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Article
Publication date: 4 June 2024

Noam Lapidot-Lefler and Roni Israeli

Recently, the pace of pedagogical change in the field of social-emotional learning (SEL) has increased worldwide; hence, there is a greater need to understand and promote…

Abstract

Purpose

Recently, the pace of pedagogical change in the field of social-emotional learning (SEL) has increased worldwide; hence, there is a greater need to understand and promote social-emotional elements in education systems. The purpose of this study was to explore the implementation of SEL content and practices in the curricula of teacher-education courses while being mindful of the principles underlying teacher–student relationships.

Design/methodology/approach

Using a qualitative methodology, data were collected from 55 students enrolled in three courses taught at a college in Israel. The participants wrote reflections on their SEL experiences, which were analyzed using thematic analysis.

Findings

The students’ responses revealed various practices and themes that significantly affected their personal and professional development, among them, the relationships in the classroom, both among the preservice students themselves and between them and the teaching staff. The participants also noted that the SEL components of the course influenced the quality of learning and the development of a professional identity that is actively attuned to elements of SEL.

Research limitations/implications

By introducing SEL early in the preservice stage, preservice teachers learn to create safe and supportive environments for their future students, thus improving students’ academic achievements, behavior and well-being.

Originality/value

The study underscores the importance of embedding SEL in the teacher-education curricula and its influence on both preservice teachers’ learning experience and the formulation of their image as future teachers while highlighting the significant role of teacher–student relationships in promoting healthy personal and professional development.

Details

Quality Assurance in Education, vol. 32 no. 3
Type: Research Article
ISSN: 0968-4883

Keywords

Book part
Publication date: 4 August 2016

Nicholas Munn

How we should behave online is an issue that is deceptively complex. The online community, whether in a professional or a personal context, is much broader than the communities in…

Abstract

How we should behave online is an issue that is deceptively complex. The online community, whether in a professional or a personal context, is much broader than the communities in which all but the youngest of us grew up. As such, the standards of propriety in this space can differ, in ways unexpected and dramatic, from those we are used to. In this chapter I ask whether and when we are under an obligation to conform to the expectations of the dominant groups within the online communities we participate in, and argue that there are at least some times when it is defensible to conform to one’s own local norms and expectations rather than subordinating these to the broader online community.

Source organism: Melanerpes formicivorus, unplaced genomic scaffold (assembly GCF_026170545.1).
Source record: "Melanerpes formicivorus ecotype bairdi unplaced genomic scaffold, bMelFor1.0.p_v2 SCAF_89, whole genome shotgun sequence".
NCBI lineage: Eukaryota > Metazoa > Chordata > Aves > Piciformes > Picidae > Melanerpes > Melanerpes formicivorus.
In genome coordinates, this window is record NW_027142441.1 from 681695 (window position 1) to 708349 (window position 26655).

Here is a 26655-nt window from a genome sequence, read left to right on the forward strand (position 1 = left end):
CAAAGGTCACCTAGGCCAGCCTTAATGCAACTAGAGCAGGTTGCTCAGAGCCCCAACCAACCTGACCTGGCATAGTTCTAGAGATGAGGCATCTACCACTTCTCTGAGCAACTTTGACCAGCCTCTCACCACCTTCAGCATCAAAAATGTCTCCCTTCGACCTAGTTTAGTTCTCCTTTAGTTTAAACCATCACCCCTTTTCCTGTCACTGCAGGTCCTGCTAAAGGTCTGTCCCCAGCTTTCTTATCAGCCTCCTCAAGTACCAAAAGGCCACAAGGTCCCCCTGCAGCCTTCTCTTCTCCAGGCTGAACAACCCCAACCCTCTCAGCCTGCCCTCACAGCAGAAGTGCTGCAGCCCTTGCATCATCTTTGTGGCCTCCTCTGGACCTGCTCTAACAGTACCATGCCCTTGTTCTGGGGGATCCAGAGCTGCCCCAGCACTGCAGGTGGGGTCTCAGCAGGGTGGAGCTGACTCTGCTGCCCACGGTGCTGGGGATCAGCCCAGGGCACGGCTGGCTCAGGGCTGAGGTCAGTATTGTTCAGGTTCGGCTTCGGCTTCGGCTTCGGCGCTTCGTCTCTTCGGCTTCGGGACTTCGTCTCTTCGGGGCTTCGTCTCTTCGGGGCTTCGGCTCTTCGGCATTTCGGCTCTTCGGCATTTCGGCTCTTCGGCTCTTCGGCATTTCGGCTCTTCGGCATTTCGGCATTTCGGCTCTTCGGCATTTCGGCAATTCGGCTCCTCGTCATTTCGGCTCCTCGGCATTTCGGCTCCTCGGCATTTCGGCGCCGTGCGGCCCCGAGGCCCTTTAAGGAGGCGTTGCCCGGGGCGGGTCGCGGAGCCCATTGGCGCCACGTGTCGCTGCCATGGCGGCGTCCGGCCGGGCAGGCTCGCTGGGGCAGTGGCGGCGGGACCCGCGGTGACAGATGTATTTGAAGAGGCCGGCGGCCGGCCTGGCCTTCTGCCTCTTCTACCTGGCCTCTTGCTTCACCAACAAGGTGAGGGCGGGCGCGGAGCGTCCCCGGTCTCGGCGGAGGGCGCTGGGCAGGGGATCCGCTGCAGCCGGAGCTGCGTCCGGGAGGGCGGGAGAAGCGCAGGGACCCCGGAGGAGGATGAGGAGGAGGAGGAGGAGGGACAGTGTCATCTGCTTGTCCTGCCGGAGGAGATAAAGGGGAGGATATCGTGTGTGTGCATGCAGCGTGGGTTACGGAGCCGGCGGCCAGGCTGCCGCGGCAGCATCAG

Details

Contemporary Issues in Applied and Professional Ethics
Type: Book
ISBN: 978-1-78635-443-3

Keywords

Book part
Publication date: 9 December 2009

Shulamit Almog

The chapter contends that although Israeli reality is replete with legal issues, very few films deal directly with the law or with a legal process as a central theme. Contemporary…

Abstract

The chapter contends that although Israeli reality is replete with legal issues, very few films deal directly with the law or with a legal process as a central theme. Contemporary Israeli films are not very different from the early Israeli films in their embracement of a national heroic narrative, which typically leaves very little space for legal issues. The chapter demonstrates the absence of law from Israeli cinema by looking closely at war films, which are probably the most popular and influential Israeli films. War films reflect and in the same time participate in the construction of the Israeli collective consciousness, wherein the army experience is central. Tracing the way in which law is presented (or lacks representation) in them may shed light from a new angle on the role of law in shaping social and political norms in Israel.

Details

Studies in Law, Politics and Society
Type: Book
ISBN: 978-1-84950-696-0

Article
Publication date: 7 January 2019

Denis Primakov

The status of government’s legal adviser in Israel is complicated and controversial. This status deeply impacts discretion and independence, especially in the role of combating…

Abstract

Purpose

The status of government’s legal adviser in Israel is complicated and controversial. This status deeply impacts discretion and independence, especially in the role of combating corruption. This article aims to review the status, power and independence of the government’s legal adviser and his/her interaction with other legal institutions dealing with corruption cases.